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Is CGT payable in this situation?

Discussion in 'Accounting & Tax' started by Van-o, 2nd Apr, 2016.

  1. Van-o

    Van-o Member

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    Location:
    Melbourne
    subdividing and building duplex on mum's PPOR.

    If we were to purchase 50% of mum's property with original house still intact, would this be a CGT event? But it would require stamp duty payable?

    we would then enter into a deed of partition 50:50 with mum as tenants in common. Knock down the house, build duplex and subdivide as torrens title so mum has her own property independently.

    As I understand this subdivision would not be CGT or stamp duty event. Is this true?

    We need to get this right as it would be costly if we don't. I originally spoke to our accountant with a different scenario : knock down the house, subdivide , mum sells us half then we finance building the duplex . He said there would be no CGT payable in this instance but I really doubt this as once the house is gone and the land is subdivided the PPOR exemption is no longer there and all the reading I have done says it would be a CGT event.

    Please correct me if I've got any terminology or understandings incorrect. Total newbie .
     
  2. Marg4000

    Marg4000 Well-Known Member

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    You need accountant advice on this specific scenario.

    If mum on Centrelink (or plans to be) then this aspect needs consideration as well.
    Marg
     
  3. Terry_w

    Terry_w Solicitor, Finance Broker, CTA Business Member

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    You need legal advice on this sort of thing.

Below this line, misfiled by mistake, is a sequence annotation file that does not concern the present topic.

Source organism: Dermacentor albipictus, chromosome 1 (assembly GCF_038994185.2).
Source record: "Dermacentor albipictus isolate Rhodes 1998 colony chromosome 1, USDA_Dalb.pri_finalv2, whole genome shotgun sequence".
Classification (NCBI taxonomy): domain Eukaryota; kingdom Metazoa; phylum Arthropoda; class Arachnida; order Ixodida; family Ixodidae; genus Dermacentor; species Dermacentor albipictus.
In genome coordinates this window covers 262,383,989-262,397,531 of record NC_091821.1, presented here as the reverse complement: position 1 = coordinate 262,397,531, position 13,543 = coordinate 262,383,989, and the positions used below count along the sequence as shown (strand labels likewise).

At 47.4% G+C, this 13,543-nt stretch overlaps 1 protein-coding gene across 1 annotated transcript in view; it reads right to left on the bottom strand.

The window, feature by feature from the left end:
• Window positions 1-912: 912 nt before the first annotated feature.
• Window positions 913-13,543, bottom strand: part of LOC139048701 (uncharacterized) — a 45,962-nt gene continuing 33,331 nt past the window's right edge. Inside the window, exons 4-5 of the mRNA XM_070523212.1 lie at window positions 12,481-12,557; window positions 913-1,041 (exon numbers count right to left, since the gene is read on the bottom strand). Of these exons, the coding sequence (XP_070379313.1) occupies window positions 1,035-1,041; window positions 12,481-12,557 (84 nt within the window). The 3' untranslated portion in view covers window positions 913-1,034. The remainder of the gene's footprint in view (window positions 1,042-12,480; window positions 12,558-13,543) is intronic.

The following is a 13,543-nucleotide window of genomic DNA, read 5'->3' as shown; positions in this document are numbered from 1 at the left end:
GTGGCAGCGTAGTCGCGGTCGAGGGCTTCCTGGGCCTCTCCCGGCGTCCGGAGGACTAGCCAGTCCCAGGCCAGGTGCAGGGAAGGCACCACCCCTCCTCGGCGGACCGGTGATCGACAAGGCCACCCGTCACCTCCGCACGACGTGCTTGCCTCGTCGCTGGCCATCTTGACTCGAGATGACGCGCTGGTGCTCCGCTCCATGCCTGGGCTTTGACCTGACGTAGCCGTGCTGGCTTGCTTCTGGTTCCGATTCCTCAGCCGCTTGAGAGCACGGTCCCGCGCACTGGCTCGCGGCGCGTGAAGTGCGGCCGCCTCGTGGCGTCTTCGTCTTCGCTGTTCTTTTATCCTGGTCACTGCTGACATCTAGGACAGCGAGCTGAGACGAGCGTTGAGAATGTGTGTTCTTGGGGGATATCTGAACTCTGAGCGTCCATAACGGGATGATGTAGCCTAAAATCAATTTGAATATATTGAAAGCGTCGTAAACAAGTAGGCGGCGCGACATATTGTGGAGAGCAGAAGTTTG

Disposal would be a CGT event but the main residence exemption may apply. Stamp duty would apply.

    If you set up a deed of partition at the transfer of mum's share you may avoid additional CGT and stamp duty when titles are transferred.

    Yes if you sell with the house knocked down the CGT exemption will be lost.
     
  4. Paul@PFI

    Paul@PFI Tax Accounting + SMSF Business Member

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    Loads of issues here incl CGT, GST (a partition is a taxable supply) as well as Centrelink

    If you sell with house knocked down there may be GST issues as well as a CGT tax issue. Subdivision isnt a tax concern but a change of owner is.The main residence exemption may well end when mum ceases to occupy. Therafter there is a tax issue ad careful planning may minimise it.
     
  5. Van-o

    Van-o Member

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    Thanks for your replies and advice.
    How do we ensure we are getting the right advice from our accountant?
    How do we choose a lawyer ? What should we be looking for ?
     
  6. Paul@PFI

    Paul@PFI Tax Accounting + SMSF Business Member

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    Good question. You want someone who is VERY property savvy (CGT, GST, income tax and duties etc) who knows the answers so its straightfwd. I would rec Terry for legal advice. We have worked on mutual client matters at times. He also knows finance and structure issues and that can be helpful to avoid advice that does not work for a lender.
     
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